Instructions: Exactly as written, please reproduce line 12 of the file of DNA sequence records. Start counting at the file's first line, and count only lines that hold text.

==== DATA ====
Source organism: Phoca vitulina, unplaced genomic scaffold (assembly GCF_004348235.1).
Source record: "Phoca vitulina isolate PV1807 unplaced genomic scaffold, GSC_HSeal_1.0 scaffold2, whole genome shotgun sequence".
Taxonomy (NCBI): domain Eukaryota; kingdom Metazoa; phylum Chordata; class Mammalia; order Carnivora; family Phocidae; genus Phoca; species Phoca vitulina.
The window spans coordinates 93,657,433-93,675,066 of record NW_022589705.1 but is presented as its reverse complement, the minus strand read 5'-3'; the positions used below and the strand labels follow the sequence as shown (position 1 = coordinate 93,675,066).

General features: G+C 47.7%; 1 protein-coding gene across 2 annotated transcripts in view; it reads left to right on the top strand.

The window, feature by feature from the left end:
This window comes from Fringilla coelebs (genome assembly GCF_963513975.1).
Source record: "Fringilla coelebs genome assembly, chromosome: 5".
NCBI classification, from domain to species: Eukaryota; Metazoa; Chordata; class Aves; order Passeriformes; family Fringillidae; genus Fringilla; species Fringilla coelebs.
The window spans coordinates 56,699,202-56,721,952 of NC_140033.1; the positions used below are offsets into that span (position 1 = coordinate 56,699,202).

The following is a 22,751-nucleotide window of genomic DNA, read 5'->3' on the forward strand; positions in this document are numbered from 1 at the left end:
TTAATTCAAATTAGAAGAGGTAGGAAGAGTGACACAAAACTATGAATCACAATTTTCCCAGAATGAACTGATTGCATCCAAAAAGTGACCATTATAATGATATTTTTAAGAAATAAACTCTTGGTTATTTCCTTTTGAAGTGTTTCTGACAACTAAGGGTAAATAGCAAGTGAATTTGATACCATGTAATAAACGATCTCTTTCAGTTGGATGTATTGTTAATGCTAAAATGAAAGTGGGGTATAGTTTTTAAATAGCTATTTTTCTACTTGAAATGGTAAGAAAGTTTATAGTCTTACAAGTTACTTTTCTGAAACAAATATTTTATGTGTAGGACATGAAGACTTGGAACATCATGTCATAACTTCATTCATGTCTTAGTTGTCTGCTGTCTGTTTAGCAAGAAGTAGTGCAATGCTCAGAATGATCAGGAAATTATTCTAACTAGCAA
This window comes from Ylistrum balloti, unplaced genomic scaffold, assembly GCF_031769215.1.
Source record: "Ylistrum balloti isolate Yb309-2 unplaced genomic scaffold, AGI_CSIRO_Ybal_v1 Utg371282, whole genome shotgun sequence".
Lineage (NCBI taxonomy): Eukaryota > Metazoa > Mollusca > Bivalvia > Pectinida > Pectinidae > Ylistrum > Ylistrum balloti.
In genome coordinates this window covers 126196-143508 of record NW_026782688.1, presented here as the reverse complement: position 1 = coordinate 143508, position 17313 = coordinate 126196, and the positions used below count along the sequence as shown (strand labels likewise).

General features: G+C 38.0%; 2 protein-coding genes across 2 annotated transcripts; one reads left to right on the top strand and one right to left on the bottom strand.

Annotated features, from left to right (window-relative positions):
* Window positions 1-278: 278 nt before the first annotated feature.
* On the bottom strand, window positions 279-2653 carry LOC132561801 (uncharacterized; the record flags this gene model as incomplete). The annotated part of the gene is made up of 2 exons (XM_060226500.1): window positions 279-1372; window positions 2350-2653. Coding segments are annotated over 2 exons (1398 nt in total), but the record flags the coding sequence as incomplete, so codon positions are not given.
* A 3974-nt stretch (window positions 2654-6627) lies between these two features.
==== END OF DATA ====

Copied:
TTAATTCAAATTAGAAGAGGTAGGAAGAGTGACACAAAACTATGAATCACAATTTTCCCAGAATGAACTGATTGCATCCAAAAAGTGACCATTATAATGATATTTTTAAGAAATAAACTCTTGGTTATTTCCTTTTGAAGTGTTTCTGACAACTAAGGGTAAATAGCAAGTGAATTTGATACCATGTAATAAACGATCTCTTTCAGTTGGATGTATTGTTAATGCTAAAATGAAAGTGGGGTATAGTTTTTAAATAGCTATTTTTCTACTTGAAATGGTAAGAAAGTTTATAGTCTTACAAGTTACTTTTCTGAAACAAATATTTTATGTGTAGGACATGAAGACTTGGAACATCATGTCATAACTTCATTCATGTCTTAGTTGTCTGCTGTCTGTTTAGCAAGAAGTAGTGCAATGCTCAGAATGATCAGGAAATTATTCTAACTAGCAA